Earlier this year, Georgia News Daily published two articles about Tiffany Porter who was elected Gwinnett County Tax Commissioner in 2020.
Porter is the first Democrat elected to the office in recent memory, and as soon as she took office, she demonstrated the consequences of voters making poor choices. (Before being elected, Porter won the Democrat primary election over candidates many consider to be better qualified and more ethical.)
Porter is evidently trying to follow in the footsteps of Fulton County tax commissioner Arthur Ferdinand and decided she could participate in legal theft by charging Gwinnett’s cities for collecting their property taxes, a practice never instituted by her Republican predecessors. Under a poorly written state law, county tax commissioners are allowed to charge cities a fee that goes straight to their PERSONAL bank account for collecting city property taxes.
In so doing, Porter is using county resources for personal enrichment. If any other elected official attempted to do this, they would be indicted and most likely sent to jail, because such practices are illegal.
To put Porter’s money grab in perspective, Gwinnett’s former tax commissioner, Richard Steele, did not supplement his salary with additional tax collection fees from cities.
“My personal opinion is that I’m already adequately compensated by my salary. It’s the work of the office that has to be done because it takes this entire office to do the job. (Quote from AJC article.)
Late in this year’s session, the state legislature passed a bill giving the county commission the authority to set the terms for city property tax collection. Unfortunately, they didn’t include fees such as those assessed trash collection or stormwater.
The city of Grayson, which collects only property tax and does not charge any fees, opted to sign an agreement with the county Board of Commissioners to have the tax commissioner collect its taxes. Porter has refused unless Grayson pays her $2.00 per parcel for the service (in addition to a $1.80 per parcel fee that is paid to the county). That has resulted in Grayson filing a lawsuit against Porter, who has previously stated she feels “entitled” to what can only be considered attempted extortion, for doing her job.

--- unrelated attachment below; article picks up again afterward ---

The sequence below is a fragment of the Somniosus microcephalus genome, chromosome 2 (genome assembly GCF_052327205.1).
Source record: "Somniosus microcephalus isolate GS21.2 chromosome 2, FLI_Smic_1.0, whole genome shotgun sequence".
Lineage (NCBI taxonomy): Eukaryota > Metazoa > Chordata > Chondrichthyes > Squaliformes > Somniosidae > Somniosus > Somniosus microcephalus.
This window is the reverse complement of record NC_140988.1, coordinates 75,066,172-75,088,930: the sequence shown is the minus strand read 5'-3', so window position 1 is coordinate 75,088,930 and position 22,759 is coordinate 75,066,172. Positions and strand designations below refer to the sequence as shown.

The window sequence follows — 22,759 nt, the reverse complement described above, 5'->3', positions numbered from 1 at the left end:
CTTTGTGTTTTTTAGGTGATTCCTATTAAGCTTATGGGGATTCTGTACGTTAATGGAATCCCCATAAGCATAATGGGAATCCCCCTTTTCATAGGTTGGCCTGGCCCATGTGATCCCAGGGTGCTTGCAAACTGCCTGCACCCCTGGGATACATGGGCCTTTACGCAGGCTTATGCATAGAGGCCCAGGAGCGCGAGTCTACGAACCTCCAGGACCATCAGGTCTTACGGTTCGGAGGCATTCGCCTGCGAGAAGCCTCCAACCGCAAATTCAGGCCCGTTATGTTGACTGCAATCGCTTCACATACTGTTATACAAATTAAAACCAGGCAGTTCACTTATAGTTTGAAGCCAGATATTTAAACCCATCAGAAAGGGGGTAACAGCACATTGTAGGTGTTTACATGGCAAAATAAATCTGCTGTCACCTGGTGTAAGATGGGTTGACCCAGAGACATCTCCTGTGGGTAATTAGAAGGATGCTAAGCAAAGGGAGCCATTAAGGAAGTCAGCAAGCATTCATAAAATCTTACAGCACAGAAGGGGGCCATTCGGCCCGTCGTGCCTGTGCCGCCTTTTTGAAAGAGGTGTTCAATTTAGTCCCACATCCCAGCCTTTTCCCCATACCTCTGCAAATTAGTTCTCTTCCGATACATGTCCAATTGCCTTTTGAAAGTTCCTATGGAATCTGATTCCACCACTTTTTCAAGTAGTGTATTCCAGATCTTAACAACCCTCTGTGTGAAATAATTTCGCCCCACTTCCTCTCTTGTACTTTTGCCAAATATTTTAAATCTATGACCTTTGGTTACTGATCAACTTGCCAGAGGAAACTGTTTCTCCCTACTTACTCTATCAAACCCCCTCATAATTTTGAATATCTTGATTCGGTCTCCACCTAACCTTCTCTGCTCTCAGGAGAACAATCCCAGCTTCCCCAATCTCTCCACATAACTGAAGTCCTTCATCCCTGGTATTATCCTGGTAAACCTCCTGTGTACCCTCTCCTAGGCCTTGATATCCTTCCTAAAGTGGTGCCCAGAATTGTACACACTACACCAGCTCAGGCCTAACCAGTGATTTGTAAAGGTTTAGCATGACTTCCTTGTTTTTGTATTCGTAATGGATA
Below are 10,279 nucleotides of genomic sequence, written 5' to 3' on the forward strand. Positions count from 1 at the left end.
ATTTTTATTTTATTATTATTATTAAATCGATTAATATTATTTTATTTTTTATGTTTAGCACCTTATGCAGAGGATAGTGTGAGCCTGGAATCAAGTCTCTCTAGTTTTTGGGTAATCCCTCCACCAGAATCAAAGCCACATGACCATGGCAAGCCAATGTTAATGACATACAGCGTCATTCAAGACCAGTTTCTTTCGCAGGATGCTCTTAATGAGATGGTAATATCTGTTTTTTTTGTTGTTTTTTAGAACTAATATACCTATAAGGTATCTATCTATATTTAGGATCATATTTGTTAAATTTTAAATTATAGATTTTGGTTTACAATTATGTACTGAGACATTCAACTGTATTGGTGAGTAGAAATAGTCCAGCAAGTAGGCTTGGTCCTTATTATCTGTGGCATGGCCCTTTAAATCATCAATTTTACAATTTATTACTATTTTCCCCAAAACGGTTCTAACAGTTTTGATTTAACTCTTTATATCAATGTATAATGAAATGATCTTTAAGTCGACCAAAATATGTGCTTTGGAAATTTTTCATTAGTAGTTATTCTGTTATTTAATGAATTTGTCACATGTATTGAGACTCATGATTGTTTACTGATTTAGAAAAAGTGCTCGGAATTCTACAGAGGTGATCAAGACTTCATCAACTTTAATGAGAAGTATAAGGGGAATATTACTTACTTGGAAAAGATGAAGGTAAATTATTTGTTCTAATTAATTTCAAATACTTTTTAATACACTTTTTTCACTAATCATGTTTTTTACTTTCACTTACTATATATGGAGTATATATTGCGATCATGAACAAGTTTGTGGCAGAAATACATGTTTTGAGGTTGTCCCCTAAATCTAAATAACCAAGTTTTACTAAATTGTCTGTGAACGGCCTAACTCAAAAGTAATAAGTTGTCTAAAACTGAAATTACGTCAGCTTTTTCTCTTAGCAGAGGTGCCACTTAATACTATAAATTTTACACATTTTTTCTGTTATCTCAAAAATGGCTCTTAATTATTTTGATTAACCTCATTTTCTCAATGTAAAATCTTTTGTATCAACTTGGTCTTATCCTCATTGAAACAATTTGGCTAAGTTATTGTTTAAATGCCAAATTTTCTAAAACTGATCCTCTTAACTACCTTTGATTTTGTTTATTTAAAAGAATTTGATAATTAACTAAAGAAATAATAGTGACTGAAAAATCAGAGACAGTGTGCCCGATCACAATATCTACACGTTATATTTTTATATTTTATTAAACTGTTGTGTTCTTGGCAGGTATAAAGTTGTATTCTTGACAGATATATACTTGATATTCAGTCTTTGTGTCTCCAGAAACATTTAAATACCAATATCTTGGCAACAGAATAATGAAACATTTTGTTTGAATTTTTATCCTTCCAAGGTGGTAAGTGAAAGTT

In filing its lawsuit, Grayson is protecting its taxpayers who would ultimately foot the bill for Porter’s proposed charge. $2.00 parcel may seem insignificant, but when that is multiplied by approximately 5,000 parcels, it represents a $10,000 hit to the city’s budget.
Surprisingly, Kirkland Carden has been the only commissioner to speak out strongly and critically about Porter’s money grab. According to an Atlanta Journal Constitution article, Carden applauded the bill, saying it would prevent tax commissioners from using “their public office for personal gain.” We’ve heard that other commissioners have offered de facto approval of Porter’s money grab, stating, “it’s legal”.
It was in fact legal, although morally repulsive. But it may not be legal under the new legislation. The Grayson lawsuit, which will undoubtedly wind up at the state Supreme Court, should answer that question.
While that drama is playing out, the cities of Berkeley Lake, Dacula and Peachtree Corners have signed contracts with Porter. Those contracts will add approximately $34,000 to Porter’s salary of $141,000, which alone is more than the salary of the County’s commission chair.